Time records of in-house counsel are suspect sources of data for analysis

Data scientists in law departments may have time records to analyze, but it is questionable whether they should “take the time” (pun intended).  The practice is riddled with methodological impurities as well as managerial challenges.

A fair number of larger law departments have their lawyers track time; some estimates place that number in the 20-30 percent range.  Many of those departments, however, use the hours-worked information only for internal purposes such as to manage workloads, understand the kinds of matters they handle, and evaluate performance.

Some departments that track internal lawyer time, however, charge time back to clients..  A chargeback system has drawbacks; it’s a hassle for the lawyers, it requires someone to handle the “billing,” it might dissuade a needy but impecunious client from getting legal advice, it’s just an intra-company transfer, and it might spawn inaccurate charges.  Perversely, if you bill clients for internal lawyer time, you dissuade them sometimes from seeking legal counsel or you lure them into forum-shopping (taking work to a lawyer who under-records time).  [We note that some utilities are required by state regulatory agencies to allocate their lawyers’ time between regulated and non-regulated activities so that the rate base is not skewed.]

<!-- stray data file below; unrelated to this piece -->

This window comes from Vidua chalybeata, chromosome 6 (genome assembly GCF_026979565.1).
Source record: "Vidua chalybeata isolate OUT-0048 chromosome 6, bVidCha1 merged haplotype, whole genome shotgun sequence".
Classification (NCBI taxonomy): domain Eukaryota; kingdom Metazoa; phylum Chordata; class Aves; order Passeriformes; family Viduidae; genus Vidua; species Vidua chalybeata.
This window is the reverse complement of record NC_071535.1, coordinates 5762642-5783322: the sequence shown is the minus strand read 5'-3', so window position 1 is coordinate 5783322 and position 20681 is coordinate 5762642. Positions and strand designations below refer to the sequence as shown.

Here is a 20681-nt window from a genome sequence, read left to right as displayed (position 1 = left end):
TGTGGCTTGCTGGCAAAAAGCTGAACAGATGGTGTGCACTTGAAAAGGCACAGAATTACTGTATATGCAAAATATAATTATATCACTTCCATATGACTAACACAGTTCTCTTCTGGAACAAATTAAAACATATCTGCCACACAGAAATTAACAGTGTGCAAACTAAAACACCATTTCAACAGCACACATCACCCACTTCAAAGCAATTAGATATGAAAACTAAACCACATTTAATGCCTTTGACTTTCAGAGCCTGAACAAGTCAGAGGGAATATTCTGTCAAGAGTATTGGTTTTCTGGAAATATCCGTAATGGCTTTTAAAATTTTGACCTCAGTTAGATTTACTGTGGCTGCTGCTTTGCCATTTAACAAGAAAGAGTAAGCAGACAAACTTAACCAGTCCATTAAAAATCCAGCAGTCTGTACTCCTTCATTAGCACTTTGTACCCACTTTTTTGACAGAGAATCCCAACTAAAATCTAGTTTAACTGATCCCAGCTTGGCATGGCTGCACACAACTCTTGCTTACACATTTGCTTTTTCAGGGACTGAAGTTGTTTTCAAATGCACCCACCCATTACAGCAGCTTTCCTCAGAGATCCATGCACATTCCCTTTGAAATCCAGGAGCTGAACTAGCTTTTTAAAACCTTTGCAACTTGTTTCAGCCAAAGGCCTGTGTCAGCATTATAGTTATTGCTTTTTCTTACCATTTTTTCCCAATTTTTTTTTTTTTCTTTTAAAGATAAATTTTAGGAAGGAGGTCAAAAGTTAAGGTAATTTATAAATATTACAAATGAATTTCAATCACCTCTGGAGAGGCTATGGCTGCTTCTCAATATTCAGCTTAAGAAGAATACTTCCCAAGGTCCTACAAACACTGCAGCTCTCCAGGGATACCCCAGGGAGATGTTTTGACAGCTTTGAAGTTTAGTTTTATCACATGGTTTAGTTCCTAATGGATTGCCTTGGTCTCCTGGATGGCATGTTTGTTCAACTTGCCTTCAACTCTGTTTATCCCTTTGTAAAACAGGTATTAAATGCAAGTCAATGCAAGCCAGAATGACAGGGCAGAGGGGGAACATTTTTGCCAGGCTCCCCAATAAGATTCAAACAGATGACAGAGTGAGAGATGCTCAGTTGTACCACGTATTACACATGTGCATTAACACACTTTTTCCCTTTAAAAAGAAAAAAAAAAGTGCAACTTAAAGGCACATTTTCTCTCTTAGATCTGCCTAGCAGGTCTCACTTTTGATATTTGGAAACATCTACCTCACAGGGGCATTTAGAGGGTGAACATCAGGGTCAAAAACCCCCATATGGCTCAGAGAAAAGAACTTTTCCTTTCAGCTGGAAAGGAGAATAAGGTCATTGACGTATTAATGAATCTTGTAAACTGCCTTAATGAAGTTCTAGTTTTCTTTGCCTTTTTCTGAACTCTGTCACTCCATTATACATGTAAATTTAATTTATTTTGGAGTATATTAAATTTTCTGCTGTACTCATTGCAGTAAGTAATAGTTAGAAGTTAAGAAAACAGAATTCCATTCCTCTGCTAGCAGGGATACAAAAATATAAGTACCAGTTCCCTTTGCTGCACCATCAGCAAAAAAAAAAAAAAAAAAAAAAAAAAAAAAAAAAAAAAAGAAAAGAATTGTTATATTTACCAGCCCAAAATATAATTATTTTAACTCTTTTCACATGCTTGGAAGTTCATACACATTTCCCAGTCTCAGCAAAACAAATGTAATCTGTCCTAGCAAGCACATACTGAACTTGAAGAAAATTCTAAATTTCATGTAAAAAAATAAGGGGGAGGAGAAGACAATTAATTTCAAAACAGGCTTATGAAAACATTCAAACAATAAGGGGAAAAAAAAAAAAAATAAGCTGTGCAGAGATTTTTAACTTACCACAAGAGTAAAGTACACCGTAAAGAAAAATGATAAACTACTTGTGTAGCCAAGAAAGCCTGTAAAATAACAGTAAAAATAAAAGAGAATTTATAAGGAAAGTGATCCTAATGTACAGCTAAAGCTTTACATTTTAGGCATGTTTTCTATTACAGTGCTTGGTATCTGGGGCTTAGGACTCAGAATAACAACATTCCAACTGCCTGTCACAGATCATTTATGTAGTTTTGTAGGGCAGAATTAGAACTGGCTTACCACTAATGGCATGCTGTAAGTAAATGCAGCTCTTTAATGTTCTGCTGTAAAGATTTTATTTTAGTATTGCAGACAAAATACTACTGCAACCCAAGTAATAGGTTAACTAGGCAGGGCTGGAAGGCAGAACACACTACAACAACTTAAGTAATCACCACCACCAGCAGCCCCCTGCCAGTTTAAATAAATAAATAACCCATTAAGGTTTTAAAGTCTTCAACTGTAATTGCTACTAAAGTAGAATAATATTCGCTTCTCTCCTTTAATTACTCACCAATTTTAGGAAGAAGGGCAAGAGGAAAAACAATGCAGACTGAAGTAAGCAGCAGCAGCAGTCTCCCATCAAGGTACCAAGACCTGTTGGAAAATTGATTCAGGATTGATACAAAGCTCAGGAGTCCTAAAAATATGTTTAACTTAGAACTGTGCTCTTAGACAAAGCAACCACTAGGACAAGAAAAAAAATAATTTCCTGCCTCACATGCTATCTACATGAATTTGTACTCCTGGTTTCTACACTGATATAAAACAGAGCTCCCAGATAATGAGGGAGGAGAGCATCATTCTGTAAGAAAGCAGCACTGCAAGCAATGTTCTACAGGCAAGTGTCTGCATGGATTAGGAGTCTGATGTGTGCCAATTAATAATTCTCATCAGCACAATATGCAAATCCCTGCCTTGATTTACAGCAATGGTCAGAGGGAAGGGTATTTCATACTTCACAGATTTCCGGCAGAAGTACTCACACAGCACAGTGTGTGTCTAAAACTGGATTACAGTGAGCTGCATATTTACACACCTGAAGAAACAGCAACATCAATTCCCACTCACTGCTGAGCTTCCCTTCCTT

Defenders of charging time to clients have their arguments: it gives some market discipline to what otherwise is a free, and possibly abused, service (but only if clients can contest charges); it adds another overseer of lawyer productivity – the client charged; it allows a law department to negotiate levels of service (though hours worked is as pernicious as hourly billing by law firms); and it gives quantitative backup to a plea to hire more lawyers (although no confirmation is possible).   Worse, some law departments require everyone to record eight hours a day, which makes a mockery of any claim that the data matches reality.

In the future for law (and now): machine learning software — my article

The term “machine learning” captures a teeming mélange of software algorithms that “learn” from data.  It is becoming a buzz word in the legal industry as law firms and law departments explore what machine learning tools can do.

As my first article in a series for LTN [Legal Technology News], I wrote about some of the fundamental concepts of machine learning.  You are invited to  read the full article by clicking on the link.  Let me know your thoughts, as there is a world of learning in the domain of law-related machine learning.

A makeover of an ILTA graph, explaining the improvements in visualization